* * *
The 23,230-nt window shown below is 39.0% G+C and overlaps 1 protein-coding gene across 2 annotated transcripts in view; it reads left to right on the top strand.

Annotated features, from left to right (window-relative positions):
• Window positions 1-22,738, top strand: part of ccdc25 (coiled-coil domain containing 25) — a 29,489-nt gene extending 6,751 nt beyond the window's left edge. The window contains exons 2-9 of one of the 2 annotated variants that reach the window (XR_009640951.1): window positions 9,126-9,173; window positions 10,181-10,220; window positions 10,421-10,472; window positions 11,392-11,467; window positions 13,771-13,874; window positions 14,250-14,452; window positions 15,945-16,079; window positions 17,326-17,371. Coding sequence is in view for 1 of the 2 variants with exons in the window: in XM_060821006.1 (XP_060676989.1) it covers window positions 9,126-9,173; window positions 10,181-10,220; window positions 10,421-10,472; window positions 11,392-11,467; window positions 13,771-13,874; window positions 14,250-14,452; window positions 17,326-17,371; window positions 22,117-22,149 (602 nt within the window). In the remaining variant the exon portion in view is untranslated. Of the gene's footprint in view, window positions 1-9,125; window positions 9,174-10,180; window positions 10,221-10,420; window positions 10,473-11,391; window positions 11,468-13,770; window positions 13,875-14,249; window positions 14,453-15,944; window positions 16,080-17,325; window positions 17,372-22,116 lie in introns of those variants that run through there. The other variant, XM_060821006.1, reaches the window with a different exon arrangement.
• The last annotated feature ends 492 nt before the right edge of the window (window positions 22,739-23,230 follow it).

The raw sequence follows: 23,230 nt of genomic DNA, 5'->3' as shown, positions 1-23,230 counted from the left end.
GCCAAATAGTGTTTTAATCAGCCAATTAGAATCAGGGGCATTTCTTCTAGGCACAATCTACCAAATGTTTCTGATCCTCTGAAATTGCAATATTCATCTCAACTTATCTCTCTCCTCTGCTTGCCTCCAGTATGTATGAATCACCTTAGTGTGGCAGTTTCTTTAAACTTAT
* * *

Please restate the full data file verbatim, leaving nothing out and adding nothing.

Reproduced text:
The 23,230-nt window shown below is 39.0% G+C and overlaps 1 protein-coding gene across 2 annotated transcripts in view; it reads left to right on the top strand.

Annotated features, from left to right (window-relative positions):
• Window positions 1-22,738, top strand: part of ccdc25 (coiled-coil domain containing 25) — a 29,489-nt gene extending 6,751 nt beyond the window's left edge. The window contains exons 2-9 of one of the 2 annotated variants that reach the window (XR_009640951.1): window positions 9,126-9,173; window positions 10,181-10,220; window positions 10,421-10,472; window positions 11,392-11,467; window positions 13,771-13,874; window positions 14,250-14,452; window positions 15,945-16,079; window positions 17,326-17,371. Coding sequence is in view for 1 of the 2 variants with exons in the window: in XM_060821006.1 (XP_060676989.1) it covers window positions 9,126-9,173; window positions 10,181-10,220; window positions 10,421-10,472; window positions 11,392-11,467; window positions 13,771-13,874; window positions 14,250-14,452; window positions 17,326-17,371; window positions 22,117-22,149 (602 nt within the window). In the remaining variant the exon portion in view is untranslated. Of the gene's footprint in view, window positions 1-9,125; window positions 9,174-10,180; window positions 10,221-10,420; window positions 10,473-11,391; window positions 11,468-13,770; window positions 13,875-14,249; window positions 14,453-15,944; window positions 16,080-17,325; window positions 17,372-22,116 lie in introns of those variants that run through there. The other variant, XM_060821006.1, reaches the window with a different exon arrangement.
• The last annotated feature ends 492 nt before the right edge of the window (window positions 22,739-23,230 follow it).

The raw sequence follows: 23,230 nt of genomic DNA, 5'->3' as shown, positions 1-23,230 counted from the left end.
GCCAAATAGTGTTTTAATCAGCCAATTAGAATCAGGGGCATTTCTTCTAGGCACAATCTACCAAATGTTTCTGATCCTCTGAAATTGCAATATTCATCTCAACTTATCTCTCTCCTCTGCTTGCCTCCAGTATGTATGAATCACCTTAGTGTGGCAGTTTCTTTAAACTTAT